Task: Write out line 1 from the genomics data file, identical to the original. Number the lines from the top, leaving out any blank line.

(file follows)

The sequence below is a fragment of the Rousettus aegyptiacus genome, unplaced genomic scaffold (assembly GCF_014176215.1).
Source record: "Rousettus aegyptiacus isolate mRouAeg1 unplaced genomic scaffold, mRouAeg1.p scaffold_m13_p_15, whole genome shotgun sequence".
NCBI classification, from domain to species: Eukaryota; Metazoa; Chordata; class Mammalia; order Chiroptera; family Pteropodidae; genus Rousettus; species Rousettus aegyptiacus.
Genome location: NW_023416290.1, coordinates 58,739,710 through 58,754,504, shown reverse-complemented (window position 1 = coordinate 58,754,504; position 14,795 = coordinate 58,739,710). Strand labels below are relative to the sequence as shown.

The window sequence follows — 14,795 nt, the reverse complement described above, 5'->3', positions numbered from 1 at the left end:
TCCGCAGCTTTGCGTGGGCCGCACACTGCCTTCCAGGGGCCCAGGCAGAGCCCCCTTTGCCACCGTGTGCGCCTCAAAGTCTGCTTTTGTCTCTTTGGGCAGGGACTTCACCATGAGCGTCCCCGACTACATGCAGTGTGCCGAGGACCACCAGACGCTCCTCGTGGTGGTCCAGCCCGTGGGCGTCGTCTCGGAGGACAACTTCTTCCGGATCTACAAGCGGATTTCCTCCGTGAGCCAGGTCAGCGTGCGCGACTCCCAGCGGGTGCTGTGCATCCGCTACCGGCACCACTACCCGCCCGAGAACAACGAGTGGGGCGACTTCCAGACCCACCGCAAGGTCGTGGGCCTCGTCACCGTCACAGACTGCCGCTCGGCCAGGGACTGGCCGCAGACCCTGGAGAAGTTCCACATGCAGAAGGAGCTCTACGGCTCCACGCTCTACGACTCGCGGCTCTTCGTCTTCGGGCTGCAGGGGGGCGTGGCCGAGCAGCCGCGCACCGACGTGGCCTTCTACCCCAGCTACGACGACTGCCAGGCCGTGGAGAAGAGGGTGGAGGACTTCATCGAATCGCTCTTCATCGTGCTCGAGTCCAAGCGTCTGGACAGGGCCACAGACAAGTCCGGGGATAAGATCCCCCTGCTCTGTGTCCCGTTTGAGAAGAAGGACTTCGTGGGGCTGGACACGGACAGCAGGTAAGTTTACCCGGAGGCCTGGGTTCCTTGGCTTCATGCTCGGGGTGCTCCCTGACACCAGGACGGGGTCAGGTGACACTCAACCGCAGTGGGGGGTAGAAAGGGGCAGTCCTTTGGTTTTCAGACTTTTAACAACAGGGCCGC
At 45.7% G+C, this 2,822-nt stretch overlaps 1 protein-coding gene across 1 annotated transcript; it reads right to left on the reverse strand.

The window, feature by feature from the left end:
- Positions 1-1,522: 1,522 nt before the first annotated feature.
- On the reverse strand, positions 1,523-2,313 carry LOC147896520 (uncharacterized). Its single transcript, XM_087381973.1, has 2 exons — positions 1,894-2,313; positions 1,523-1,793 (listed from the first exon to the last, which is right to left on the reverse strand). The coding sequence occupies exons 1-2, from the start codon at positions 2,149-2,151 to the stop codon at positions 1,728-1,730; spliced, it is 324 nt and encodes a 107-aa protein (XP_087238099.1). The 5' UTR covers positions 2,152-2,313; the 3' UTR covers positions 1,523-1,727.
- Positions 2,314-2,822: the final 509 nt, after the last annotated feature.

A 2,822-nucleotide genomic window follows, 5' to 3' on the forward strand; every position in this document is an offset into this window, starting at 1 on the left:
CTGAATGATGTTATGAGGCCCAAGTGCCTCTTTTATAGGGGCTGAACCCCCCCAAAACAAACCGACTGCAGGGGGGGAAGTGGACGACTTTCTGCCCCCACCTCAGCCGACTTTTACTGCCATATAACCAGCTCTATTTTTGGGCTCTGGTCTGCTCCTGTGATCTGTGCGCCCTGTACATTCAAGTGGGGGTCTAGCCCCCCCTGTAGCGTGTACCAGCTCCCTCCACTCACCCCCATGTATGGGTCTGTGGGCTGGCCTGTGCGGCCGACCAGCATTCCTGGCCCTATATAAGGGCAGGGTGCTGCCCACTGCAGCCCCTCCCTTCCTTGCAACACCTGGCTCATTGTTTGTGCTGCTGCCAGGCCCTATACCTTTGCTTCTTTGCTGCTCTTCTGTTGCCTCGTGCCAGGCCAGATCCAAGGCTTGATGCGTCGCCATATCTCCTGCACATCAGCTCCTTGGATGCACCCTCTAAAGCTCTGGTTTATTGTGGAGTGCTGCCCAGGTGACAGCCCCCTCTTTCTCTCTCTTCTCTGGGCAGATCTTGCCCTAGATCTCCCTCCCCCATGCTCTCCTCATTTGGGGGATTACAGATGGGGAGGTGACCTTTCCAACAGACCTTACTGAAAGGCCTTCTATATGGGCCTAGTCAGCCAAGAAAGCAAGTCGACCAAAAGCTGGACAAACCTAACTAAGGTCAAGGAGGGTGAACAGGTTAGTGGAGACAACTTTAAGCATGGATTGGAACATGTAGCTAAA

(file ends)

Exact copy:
The sequence below is a fragment of the Rousettus aegyptiacus genome, unplaced genomic scaffold (assembly GCF_014176215.1).